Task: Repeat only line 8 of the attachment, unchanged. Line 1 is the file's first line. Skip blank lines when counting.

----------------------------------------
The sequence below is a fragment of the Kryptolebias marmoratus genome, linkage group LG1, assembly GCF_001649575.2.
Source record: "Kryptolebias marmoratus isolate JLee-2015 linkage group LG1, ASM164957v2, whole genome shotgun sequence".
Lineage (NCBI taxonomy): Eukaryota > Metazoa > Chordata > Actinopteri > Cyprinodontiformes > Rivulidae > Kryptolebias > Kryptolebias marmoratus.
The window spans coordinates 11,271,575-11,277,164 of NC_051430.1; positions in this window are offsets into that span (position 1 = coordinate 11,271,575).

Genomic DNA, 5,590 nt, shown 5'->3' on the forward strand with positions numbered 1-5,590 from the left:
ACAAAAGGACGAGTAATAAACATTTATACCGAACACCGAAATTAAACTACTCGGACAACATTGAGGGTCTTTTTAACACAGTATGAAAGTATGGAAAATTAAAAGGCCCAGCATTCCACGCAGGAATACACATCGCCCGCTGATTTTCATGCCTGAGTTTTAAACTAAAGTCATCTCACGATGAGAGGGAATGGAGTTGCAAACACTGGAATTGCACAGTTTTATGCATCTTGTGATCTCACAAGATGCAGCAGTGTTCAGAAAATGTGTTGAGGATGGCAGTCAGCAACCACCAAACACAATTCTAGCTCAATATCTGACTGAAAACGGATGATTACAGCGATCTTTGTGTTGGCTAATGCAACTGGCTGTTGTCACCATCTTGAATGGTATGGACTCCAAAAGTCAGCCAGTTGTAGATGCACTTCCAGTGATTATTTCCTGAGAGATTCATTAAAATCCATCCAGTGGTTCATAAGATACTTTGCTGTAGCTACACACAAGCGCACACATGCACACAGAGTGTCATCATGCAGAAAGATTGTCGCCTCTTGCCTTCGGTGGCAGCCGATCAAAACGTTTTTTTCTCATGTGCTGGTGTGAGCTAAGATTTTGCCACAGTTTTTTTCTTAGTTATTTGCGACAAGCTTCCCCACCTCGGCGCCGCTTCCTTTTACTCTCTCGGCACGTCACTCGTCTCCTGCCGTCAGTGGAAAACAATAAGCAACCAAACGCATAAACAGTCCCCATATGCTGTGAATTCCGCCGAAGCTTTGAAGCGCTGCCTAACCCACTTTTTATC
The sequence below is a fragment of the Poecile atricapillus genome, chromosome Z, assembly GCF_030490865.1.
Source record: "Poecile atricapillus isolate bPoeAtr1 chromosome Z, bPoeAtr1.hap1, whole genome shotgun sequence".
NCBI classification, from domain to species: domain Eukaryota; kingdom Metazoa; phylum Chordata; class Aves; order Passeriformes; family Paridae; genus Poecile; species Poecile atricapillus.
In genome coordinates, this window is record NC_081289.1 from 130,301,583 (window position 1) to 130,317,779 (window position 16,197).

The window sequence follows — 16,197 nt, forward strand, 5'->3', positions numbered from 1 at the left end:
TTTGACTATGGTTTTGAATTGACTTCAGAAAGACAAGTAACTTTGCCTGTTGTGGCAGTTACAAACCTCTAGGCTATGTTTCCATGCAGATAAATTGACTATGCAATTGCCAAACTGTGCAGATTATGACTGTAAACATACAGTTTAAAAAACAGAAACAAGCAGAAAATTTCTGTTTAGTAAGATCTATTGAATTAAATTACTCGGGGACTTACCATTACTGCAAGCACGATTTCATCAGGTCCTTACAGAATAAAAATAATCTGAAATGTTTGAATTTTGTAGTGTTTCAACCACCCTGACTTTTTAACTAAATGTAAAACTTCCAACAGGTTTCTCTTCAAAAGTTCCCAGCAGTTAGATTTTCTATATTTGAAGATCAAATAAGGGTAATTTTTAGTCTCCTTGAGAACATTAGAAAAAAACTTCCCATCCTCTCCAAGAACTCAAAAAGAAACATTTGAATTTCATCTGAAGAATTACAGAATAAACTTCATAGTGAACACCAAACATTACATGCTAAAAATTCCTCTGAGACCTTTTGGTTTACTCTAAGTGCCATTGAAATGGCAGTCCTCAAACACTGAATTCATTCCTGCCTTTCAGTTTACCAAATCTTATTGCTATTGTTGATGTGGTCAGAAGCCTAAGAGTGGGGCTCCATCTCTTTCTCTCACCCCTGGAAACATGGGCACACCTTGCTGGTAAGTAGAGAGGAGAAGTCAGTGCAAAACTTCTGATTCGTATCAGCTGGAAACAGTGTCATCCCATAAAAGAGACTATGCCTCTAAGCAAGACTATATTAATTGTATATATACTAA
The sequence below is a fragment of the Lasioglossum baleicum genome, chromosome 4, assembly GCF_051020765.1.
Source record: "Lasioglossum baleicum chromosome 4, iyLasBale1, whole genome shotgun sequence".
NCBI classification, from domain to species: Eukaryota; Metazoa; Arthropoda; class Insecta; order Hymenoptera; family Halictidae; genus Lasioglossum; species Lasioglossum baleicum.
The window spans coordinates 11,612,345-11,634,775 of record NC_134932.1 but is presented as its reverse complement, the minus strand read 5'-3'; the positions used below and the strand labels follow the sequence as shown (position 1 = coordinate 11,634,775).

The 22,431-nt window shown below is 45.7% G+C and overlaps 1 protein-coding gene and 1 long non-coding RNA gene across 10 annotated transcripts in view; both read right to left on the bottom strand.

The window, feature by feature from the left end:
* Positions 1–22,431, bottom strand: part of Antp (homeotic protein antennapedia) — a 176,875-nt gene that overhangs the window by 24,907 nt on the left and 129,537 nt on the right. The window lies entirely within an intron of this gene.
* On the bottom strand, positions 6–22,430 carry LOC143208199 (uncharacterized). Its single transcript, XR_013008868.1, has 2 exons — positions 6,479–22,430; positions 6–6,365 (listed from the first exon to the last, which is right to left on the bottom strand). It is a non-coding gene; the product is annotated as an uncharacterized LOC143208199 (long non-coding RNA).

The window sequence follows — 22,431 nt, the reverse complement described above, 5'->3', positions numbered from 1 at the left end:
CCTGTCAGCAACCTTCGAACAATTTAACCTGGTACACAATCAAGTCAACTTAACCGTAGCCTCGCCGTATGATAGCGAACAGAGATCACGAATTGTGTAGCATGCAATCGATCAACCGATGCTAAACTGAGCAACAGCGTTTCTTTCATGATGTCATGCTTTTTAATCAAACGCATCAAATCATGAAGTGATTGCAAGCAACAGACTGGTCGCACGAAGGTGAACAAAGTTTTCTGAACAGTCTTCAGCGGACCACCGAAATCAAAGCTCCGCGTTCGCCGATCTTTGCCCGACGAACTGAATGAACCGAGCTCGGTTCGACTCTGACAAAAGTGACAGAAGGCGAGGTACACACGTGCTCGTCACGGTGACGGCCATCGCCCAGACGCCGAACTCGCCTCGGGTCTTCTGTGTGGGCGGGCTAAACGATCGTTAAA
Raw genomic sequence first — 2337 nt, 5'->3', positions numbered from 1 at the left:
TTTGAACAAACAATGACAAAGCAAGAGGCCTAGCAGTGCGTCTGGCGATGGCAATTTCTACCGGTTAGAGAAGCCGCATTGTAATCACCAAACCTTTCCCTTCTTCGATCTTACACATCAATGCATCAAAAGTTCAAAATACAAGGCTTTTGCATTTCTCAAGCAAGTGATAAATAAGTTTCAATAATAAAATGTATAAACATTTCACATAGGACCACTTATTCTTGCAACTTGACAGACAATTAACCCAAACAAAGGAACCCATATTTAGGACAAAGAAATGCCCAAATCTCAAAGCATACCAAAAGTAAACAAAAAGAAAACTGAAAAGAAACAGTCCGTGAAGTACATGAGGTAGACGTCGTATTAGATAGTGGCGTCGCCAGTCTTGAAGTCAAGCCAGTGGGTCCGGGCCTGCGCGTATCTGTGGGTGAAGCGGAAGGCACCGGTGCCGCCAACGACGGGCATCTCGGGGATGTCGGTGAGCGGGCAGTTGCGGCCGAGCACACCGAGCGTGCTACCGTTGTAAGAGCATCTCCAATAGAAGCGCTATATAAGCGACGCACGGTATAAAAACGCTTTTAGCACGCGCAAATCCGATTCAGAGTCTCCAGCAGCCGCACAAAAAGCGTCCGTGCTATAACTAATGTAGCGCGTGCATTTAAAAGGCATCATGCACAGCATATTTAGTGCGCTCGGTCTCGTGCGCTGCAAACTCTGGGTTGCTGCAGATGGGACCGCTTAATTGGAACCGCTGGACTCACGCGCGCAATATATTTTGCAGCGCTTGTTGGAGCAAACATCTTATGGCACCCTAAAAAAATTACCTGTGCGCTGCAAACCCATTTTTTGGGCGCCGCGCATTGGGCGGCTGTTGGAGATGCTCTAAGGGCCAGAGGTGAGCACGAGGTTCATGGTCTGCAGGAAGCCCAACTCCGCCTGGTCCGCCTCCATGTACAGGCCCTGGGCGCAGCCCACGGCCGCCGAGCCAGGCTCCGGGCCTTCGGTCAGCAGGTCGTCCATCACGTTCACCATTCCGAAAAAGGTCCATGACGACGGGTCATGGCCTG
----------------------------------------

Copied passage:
Source record: "Poecile atricapillus isolate bPoeAtr1 chromosome Z, bPoeAtr1.hap1, whole genome shotgun sequence".